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The real victim is the audience

© Blacklab Entertainment Ensconced in her sprawling California mansion, eccentric firearm heiress Sarah Winchester believes she is haunted by the souls of people killed by the Winchester repeating rifle.
      Sarah Winchester (Helen Mirren: The Leisure Seeker) is heir to a vast fortune. Her husband, founder of the Winchester Repeating Arms Company, made his money selling instruments of death. His guns were used in the Civil War, to settle the West and in most of the crimes committed in America.
       Complicity plagues Sarah. She believes her husband and child died because angry spirits are haunting the family, repaying the death Winchester unleashed on the world.
      Moving to California, she begins 24/7 construction of an elaborate mansion filled with nailed-shut doors and stairways that go nowhere. Ghosts have dictated how the house should be built, she believes. Should construction halt, those spirits will kill all ­Winchesters. 
       Concerned about the mental state of the majority shareholder, the Winchester board of directors hires Dr. Eric Price (Jason Clarke: Mudbound). At first he believes the reclusive widow is delusional, but staying in the house shakes his conviction.
      Winchester is the type of fare that makes January and February bad months to go to the movies. Jump scares don’t land, acting is embarrassing, the orchestral score overpowers and opportunities are wasted by directors Michael and Peter Spierig (Jigsaw).
       Worst is its failure to feature the house, which should be the star of the show. The real Winchester Mystery House is an elaborate tangle of odd rooms, doors that open into abysses and stairways that dead-end into ceilings. People who have worked there for years get lost; rooms and passages are to this day being discovered. The house in Winchester has no such mystery.
       Winchester holds only one surprise: A dreadful performance by the legendary Mirren. Using a crazy American accent, she wanders through the film looking bored.
Terrible Horror • PG-13 • 99 mins.
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The 15:17 to Paris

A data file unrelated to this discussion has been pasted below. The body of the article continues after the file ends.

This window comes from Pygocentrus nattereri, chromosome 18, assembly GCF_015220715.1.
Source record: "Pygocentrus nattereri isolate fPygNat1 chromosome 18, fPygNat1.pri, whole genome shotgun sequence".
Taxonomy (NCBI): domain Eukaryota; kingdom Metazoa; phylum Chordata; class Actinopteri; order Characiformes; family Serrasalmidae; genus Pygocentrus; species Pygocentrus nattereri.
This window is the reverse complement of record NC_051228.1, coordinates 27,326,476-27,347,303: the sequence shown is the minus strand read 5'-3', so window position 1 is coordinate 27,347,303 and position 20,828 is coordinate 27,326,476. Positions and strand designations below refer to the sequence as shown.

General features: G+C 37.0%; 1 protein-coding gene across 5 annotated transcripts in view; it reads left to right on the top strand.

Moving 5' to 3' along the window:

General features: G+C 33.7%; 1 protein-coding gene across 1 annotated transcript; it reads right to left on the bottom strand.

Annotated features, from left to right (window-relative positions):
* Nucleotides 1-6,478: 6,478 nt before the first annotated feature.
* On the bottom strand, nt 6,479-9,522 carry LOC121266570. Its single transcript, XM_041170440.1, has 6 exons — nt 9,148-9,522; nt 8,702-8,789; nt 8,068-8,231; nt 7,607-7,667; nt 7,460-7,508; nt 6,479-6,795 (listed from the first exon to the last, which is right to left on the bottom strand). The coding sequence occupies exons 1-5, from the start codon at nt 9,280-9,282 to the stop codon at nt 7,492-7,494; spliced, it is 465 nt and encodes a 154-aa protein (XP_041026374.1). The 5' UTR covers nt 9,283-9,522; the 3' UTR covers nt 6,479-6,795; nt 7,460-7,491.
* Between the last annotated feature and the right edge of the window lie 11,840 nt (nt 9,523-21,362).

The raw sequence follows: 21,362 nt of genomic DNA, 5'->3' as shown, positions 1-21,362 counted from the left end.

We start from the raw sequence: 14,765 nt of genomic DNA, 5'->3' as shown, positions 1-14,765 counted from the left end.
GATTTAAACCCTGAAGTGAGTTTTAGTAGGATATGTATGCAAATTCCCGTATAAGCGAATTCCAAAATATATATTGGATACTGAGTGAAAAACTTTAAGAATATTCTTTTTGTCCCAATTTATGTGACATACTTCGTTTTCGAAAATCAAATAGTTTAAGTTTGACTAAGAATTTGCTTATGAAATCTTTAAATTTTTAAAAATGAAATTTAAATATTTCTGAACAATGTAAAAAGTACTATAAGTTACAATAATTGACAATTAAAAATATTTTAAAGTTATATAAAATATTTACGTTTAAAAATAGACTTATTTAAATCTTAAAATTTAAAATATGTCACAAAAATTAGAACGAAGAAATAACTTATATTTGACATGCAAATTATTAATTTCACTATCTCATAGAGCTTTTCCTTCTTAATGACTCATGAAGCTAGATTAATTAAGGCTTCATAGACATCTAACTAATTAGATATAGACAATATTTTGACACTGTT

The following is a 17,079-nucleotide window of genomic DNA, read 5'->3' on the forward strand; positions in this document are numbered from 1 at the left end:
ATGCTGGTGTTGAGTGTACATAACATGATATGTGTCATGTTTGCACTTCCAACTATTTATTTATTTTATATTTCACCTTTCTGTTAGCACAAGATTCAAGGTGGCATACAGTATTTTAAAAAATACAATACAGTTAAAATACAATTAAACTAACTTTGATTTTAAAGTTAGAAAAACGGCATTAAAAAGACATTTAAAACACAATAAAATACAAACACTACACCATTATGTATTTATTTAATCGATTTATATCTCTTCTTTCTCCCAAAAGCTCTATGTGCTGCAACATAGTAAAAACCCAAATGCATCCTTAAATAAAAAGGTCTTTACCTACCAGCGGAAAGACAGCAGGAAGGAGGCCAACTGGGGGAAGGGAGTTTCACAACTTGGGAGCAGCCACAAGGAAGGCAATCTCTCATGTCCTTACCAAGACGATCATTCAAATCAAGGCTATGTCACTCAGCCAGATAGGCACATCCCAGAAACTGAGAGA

Three American tourists subdue an armed man storming through a Paris-bound train, saving countless passengers and becoming international celebrities.
      Director Clint Eastwood tells this tale with a twist: The three heroes who saved the train play themselves in the film. The technique has paid off in the past, with Medal of Honor winner Audie Murphy rising to cinematic fame. Murphy had charm and natural presence; Anthony Sadler, Alek Skarlatos and Spencer Stone seem stilted, and Eastwood’s script is clunky and unnuanced.
       It’s a shame that these brave young men don’t get a polished showcase for their valor. Still, it’s a fascinating story. 
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        Insist on something better for your Valentine’s Day.
Prospects: Dim • R • 105 mins. 
Peter Rabbit 
       Peter (James Corden) and his woodland pals are used to having their land to themselves. They graze where they like, disregard fences and get special treats from Bea (Rose Byrne) who lives near the meadow. Then Mr. McGregor (Domhnall Gleeson) moves into the estate. 
        He doesn’t care for rabbits and sets lethal traps. He also romances Bea to get her to abandon the furry nuisances. Can Peter scare off Mr. McGregor? Or is he destined to become a pelt on a wall?
      A “hip” update to the classic Beatrix Potter tale, this should be nearly intolerable to anyone over the age of 12. Filmmakers have made Peter into an obnoxious Bugs Bunny ripoff, with poor Gleeson in the thankless role of man who falls down constantly in a children’s film. 
Prospects: Annoying • PG • 94 mins.